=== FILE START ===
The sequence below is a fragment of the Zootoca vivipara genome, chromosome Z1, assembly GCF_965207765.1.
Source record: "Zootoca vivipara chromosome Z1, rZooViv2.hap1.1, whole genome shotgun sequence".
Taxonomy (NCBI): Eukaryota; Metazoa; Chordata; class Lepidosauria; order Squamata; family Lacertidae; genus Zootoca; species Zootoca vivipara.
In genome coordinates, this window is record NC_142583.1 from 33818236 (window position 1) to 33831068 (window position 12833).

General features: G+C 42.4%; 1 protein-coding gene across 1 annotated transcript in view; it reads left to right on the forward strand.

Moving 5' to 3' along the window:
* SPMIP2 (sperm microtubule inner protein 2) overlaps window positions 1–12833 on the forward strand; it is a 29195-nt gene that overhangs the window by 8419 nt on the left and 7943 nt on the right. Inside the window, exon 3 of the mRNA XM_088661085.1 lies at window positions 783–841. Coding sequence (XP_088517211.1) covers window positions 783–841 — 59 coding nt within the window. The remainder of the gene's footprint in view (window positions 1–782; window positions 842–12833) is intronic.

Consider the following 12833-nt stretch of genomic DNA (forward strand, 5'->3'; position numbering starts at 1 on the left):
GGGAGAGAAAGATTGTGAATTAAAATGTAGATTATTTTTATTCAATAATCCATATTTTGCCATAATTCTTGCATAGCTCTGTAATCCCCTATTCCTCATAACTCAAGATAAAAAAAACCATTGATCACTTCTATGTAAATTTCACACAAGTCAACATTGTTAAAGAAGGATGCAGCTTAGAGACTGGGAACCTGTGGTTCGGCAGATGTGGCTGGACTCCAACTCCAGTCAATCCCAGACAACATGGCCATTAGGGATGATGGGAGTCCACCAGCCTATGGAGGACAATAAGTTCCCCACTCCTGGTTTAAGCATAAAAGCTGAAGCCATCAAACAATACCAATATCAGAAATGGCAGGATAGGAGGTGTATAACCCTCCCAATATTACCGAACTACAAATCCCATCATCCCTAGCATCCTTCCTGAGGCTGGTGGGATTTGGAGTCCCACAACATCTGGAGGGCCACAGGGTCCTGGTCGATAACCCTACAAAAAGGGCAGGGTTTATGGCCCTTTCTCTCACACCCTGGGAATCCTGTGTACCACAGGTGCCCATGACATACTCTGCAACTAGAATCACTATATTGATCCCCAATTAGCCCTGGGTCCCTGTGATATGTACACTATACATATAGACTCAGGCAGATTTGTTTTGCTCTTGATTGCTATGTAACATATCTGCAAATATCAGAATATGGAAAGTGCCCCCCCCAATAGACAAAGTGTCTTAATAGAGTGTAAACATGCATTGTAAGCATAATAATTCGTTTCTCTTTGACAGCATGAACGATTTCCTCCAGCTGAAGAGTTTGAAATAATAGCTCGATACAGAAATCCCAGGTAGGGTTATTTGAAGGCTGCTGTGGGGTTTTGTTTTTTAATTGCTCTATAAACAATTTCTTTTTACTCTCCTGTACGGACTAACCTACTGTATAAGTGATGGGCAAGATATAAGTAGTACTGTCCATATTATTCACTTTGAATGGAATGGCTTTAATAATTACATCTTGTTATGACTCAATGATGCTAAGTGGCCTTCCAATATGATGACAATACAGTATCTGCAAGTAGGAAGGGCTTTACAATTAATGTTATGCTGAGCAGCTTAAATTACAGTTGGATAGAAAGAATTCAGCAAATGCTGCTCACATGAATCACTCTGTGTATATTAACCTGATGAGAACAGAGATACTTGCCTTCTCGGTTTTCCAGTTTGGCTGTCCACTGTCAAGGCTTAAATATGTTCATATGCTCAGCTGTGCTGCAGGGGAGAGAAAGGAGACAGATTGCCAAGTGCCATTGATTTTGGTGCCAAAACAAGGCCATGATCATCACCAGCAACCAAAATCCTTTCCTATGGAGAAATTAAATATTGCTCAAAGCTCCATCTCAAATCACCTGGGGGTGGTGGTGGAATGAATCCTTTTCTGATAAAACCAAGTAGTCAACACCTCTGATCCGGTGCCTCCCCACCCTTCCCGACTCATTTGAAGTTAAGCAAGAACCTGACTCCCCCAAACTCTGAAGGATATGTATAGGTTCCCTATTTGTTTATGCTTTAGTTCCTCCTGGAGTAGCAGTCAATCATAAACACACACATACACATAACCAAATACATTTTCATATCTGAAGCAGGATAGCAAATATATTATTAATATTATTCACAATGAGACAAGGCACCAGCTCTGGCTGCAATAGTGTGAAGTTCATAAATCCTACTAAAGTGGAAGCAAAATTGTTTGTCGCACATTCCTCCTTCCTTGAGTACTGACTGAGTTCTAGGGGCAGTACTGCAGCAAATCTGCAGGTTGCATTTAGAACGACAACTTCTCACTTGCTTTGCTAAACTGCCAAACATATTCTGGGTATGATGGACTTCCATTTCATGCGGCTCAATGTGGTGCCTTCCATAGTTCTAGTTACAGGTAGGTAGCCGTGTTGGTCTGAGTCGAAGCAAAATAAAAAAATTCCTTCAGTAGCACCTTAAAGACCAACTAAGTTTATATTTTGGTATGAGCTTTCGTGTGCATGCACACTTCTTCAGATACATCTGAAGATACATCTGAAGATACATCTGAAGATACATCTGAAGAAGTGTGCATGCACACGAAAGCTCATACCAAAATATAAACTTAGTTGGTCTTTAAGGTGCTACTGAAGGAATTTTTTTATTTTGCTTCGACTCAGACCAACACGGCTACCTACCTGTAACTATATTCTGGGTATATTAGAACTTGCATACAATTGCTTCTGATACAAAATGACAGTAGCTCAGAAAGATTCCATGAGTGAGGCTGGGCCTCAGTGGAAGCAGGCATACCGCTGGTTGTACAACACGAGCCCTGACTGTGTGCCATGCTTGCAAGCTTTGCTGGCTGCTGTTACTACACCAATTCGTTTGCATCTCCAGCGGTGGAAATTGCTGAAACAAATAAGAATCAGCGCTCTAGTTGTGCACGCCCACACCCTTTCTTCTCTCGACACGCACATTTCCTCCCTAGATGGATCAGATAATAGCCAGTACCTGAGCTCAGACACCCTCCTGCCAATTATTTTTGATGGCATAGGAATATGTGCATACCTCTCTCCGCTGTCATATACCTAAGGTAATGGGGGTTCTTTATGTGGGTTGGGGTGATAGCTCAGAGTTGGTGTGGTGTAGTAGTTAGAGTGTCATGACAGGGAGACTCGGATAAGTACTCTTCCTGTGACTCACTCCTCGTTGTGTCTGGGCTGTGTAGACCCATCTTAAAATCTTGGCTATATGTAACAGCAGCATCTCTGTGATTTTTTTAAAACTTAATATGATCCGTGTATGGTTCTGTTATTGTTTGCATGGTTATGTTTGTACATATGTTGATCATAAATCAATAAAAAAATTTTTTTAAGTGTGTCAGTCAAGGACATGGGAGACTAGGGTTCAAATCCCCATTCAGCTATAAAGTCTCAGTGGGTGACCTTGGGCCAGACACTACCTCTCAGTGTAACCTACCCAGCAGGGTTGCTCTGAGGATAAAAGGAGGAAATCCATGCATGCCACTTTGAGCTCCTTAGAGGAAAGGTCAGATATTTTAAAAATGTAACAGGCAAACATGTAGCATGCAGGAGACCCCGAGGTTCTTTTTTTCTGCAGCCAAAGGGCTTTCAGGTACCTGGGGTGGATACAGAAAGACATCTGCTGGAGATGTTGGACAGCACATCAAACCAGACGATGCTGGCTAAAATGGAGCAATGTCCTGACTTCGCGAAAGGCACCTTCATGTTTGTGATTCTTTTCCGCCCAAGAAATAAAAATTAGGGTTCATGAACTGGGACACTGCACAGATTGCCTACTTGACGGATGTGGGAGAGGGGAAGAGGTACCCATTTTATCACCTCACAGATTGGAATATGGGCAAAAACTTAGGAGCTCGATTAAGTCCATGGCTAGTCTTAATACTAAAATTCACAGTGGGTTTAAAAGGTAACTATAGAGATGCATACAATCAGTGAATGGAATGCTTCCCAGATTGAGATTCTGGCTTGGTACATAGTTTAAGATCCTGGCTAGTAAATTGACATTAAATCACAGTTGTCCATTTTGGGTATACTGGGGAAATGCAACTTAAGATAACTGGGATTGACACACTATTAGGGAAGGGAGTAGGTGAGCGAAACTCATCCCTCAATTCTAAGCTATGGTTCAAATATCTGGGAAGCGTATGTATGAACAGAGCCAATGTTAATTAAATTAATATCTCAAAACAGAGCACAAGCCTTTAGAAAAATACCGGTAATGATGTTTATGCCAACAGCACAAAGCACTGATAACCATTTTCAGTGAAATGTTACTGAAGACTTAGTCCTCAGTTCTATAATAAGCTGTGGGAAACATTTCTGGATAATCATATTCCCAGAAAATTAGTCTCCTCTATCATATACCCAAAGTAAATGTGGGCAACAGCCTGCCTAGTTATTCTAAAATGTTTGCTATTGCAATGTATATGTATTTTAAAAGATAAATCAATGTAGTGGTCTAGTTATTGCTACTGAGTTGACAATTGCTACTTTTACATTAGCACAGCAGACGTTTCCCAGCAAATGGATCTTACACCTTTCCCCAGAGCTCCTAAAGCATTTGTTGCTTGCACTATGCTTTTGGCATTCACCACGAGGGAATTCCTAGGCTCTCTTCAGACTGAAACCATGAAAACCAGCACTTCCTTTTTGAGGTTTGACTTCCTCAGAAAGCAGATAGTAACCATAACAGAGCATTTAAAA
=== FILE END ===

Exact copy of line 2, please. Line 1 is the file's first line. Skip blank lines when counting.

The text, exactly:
Source record: "Zootoca vivipara chromosome Z1, rZooViv2.hap1.1, whole genome shotgun sequence".